Social Isolation in the S&As: an antidote to the Coronovirus?

Winter holiday, an exercise in self-isolation and social-distancing

Disaster strikes – no school, no socialising, no camping or sailing anyway, it being winter. Not that they were too worried about missing school. As John says

“It’s lucky it’s not the football term … a month might make just the difference about getting into the fifteen ….”

Roger’s mind has gone off on another tack

“Of course it’s too late now … or we could have put an advertisement in the newspaper …. Mumps for anyone who wants them ….”

John’s response to that idea

“Money-grubbing little brute.”

sounds rather like AR’s father’s reaction to his son’s hair-brained schemes for making money.

Dorothea doesn’t feel that the discussion relates to her and Dick, just as some of us thought that all the new directives only applied to other people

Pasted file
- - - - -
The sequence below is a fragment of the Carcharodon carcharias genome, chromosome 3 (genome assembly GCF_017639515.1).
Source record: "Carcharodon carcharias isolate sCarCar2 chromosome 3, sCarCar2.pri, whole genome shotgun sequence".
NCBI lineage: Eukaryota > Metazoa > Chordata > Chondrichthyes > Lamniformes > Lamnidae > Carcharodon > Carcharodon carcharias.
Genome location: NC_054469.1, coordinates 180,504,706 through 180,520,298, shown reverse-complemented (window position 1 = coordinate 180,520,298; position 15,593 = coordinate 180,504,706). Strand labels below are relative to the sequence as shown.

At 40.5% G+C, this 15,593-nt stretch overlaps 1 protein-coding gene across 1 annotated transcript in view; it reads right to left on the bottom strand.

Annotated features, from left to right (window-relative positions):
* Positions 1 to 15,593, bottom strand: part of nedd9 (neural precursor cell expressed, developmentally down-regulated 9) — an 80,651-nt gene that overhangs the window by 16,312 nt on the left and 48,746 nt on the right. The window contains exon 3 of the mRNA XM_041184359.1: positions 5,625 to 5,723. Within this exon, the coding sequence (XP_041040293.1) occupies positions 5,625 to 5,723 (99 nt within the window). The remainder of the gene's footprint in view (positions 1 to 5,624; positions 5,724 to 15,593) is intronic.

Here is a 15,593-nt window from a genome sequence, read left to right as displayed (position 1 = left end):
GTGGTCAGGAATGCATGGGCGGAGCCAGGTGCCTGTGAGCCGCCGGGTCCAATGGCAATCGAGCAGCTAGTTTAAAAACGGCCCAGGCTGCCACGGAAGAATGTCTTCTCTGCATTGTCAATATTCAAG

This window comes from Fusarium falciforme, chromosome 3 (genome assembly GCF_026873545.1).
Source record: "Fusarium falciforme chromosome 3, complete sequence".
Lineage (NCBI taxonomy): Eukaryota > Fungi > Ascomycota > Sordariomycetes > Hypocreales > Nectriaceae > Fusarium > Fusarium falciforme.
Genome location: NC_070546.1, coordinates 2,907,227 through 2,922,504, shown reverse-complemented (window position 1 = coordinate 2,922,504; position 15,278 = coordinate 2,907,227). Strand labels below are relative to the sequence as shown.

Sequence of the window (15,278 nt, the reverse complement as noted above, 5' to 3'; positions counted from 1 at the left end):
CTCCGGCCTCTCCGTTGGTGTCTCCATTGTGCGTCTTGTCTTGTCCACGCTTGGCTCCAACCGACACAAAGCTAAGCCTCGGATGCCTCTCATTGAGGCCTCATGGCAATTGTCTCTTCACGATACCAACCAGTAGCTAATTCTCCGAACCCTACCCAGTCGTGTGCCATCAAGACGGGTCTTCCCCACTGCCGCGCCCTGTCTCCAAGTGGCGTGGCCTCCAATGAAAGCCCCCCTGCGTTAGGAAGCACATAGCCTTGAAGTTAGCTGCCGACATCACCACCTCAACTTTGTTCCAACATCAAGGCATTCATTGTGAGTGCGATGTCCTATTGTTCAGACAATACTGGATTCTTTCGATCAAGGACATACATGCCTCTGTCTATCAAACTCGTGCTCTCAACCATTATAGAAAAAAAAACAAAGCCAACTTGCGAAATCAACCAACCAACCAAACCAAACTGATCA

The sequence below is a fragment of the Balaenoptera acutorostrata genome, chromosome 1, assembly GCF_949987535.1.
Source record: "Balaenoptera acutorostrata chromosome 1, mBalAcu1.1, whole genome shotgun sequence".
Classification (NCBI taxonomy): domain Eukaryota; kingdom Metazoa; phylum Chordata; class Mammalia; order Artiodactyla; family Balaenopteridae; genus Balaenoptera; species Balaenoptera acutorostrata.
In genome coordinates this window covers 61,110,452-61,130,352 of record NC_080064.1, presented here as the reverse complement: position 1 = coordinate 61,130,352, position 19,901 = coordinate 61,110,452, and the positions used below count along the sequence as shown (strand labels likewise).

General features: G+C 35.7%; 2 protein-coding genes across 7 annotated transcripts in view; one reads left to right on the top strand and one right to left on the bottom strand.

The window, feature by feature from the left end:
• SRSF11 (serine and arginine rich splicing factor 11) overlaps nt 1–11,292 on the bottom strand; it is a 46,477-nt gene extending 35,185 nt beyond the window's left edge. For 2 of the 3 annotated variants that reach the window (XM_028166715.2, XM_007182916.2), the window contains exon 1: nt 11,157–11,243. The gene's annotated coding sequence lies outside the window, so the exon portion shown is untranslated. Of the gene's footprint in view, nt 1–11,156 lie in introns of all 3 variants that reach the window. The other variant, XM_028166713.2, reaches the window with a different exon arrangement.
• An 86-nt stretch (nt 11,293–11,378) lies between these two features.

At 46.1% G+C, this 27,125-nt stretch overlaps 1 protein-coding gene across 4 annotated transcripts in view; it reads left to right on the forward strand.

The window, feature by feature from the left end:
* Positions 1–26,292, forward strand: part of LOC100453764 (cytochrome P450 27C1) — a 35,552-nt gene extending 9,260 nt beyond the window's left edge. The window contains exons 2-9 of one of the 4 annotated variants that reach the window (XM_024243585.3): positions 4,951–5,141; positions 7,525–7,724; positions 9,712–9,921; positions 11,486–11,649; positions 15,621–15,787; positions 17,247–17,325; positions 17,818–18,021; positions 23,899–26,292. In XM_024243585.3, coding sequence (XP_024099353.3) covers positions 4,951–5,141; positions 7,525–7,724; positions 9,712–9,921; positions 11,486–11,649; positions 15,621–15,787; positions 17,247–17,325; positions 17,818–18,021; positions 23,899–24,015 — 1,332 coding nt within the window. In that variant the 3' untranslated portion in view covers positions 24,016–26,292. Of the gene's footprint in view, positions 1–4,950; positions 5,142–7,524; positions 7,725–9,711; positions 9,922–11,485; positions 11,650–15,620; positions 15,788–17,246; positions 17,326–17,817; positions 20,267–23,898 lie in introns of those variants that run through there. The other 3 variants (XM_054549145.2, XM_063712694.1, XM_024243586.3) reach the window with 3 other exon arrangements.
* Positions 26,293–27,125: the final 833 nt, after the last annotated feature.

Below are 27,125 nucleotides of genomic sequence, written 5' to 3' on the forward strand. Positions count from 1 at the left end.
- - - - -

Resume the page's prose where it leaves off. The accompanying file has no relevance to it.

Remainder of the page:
“Perhaps it isn’t all schools that mind.”

In words like those more normally heard from the lips of Titty or Roger, John replies

“No school wants to have a whole lot of people bursting out with spots all over, or faces like pumpkins, or turning red like lobsters or green and yellow with any kind of plague ….”

Titty listens to this exchange and comes up with the first practical suggestion, immediately taken up by the others.

“Everybody’ll want us to keep away. If it was summer, we’d have to hoist a yellow flag on Swallow.”

And so the first activity of the long isolation begins at once.

“Nancy wouldn’t have a quarantine flag …. She’d have the plague flag itself, squares of yellow and black.”

Mrs Jackson, no doubt glad to find her charges well able to occupy themselves while staying at her house, provides the materials, and Nancy’s flag is soon supplemented by yellow flags to show that the others are in quarantine from that day and for at least the next 28 days.